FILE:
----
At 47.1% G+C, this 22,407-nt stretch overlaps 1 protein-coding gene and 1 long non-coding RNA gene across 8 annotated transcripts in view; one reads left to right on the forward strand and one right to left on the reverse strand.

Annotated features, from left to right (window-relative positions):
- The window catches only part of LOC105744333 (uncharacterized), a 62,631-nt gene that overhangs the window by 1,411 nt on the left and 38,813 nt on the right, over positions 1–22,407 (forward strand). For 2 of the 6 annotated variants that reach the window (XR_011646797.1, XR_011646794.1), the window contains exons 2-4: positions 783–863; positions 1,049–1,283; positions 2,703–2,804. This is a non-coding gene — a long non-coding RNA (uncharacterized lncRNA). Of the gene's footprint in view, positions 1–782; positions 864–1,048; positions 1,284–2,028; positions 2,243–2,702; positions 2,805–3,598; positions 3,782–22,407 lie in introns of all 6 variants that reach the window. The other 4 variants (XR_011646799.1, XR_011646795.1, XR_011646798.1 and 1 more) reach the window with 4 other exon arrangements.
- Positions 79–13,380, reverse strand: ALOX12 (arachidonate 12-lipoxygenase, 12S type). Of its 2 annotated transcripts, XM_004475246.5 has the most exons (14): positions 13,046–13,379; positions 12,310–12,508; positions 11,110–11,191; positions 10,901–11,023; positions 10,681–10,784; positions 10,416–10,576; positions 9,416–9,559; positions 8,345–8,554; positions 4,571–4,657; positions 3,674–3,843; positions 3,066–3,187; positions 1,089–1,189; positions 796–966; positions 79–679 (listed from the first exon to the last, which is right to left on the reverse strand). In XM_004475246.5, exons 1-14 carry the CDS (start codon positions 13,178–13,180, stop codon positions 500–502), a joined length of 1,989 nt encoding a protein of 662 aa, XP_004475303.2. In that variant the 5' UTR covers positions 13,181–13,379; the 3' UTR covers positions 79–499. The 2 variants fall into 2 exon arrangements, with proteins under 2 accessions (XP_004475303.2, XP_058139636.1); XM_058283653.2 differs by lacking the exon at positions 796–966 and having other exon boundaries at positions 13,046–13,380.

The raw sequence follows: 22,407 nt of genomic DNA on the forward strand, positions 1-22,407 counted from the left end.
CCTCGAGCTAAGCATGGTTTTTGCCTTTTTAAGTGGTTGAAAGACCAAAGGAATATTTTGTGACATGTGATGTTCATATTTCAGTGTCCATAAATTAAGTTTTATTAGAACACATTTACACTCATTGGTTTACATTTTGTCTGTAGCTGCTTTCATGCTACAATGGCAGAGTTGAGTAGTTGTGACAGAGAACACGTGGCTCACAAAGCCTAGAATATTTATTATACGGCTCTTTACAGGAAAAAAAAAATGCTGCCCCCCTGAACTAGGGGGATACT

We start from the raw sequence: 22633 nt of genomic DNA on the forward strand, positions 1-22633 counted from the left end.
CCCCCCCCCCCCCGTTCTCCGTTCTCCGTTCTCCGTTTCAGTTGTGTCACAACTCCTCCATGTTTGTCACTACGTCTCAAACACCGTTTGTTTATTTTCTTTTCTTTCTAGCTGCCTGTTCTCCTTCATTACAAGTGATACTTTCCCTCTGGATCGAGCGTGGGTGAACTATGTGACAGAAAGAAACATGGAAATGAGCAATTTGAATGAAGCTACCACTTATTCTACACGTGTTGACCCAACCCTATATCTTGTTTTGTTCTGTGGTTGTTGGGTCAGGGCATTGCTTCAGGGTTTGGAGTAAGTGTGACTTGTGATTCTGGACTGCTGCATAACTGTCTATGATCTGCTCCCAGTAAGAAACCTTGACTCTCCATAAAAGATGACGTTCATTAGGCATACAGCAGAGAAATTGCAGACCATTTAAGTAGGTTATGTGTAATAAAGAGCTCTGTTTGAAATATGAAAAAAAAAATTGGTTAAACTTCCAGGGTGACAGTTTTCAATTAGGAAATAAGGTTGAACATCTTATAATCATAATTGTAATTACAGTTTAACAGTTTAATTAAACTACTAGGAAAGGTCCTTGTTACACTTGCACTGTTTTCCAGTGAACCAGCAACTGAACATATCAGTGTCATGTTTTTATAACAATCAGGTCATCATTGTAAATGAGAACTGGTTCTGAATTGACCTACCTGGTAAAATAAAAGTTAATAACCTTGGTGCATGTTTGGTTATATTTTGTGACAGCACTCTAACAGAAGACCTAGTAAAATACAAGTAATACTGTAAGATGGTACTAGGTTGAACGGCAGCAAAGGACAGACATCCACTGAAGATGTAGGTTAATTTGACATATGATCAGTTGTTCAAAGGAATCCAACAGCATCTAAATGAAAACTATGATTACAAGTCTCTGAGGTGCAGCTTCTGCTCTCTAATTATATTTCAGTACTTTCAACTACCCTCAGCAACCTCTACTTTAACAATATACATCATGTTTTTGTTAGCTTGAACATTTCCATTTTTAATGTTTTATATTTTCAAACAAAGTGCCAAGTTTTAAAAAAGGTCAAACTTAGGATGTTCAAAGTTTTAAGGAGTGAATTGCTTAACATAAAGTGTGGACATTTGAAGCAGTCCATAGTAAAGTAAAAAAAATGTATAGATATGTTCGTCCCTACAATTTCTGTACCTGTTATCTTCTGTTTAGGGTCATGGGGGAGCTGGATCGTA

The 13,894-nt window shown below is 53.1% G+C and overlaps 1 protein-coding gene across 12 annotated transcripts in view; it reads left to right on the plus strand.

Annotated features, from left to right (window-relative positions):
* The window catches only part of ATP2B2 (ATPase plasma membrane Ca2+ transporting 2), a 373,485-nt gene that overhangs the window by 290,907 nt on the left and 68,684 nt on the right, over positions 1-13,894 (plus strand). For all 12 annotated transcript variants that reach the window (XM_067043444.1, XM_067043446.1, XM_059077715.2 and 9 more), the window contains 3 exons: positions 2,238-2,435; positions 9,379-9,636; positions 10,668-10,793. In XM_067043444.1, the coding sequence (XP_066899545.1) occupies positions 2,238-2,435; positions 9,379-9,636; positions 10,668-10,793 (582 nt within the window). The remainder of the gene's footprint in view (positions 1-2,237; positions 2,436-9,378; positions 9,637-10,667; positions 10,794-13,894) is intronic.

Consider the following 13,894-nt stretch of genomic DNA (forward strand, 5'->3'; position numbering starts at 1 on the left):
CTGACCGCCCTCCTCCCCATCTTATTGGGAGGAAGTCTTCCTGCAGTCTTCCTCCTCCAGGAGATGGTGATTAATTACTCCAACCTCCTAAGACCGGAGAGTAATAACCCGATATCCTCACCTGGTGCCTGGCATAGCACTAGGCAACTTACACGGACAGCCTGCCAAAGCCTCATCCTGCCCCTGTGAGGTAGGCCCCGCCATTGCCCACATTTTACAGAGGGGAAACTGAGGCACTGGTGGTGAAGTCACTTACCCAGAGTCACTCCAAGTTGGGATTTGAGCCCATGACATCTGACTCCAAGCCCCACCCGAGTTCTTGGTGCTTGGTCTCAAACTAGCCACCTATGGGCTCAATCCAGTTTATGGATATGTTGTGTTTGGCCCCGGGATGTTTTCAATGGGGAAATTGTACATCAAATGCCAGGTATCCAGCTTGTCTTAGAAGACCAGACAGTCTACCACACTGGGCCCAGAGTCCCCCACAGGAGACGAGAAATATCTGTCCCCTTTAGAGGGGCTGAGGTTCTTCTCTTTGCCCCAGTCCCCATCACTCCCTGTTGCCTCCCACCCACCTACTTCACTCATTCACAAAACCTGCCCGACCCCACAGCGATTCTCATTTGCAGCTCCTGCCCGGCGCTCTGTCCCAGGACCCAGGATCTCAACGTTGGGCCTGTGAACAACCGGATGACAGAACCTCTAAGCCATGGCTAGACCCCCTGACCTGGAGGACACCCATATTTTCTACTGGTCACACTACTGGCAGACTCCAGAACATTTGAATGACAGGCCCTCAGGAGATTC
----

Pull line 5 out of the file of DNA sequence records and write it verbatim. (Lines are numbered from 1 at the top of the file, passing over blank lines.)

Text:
The raw sequence follows: 22,407 nt of genomic DNA on the forward strand, positions 1-22,407 counted from the left end.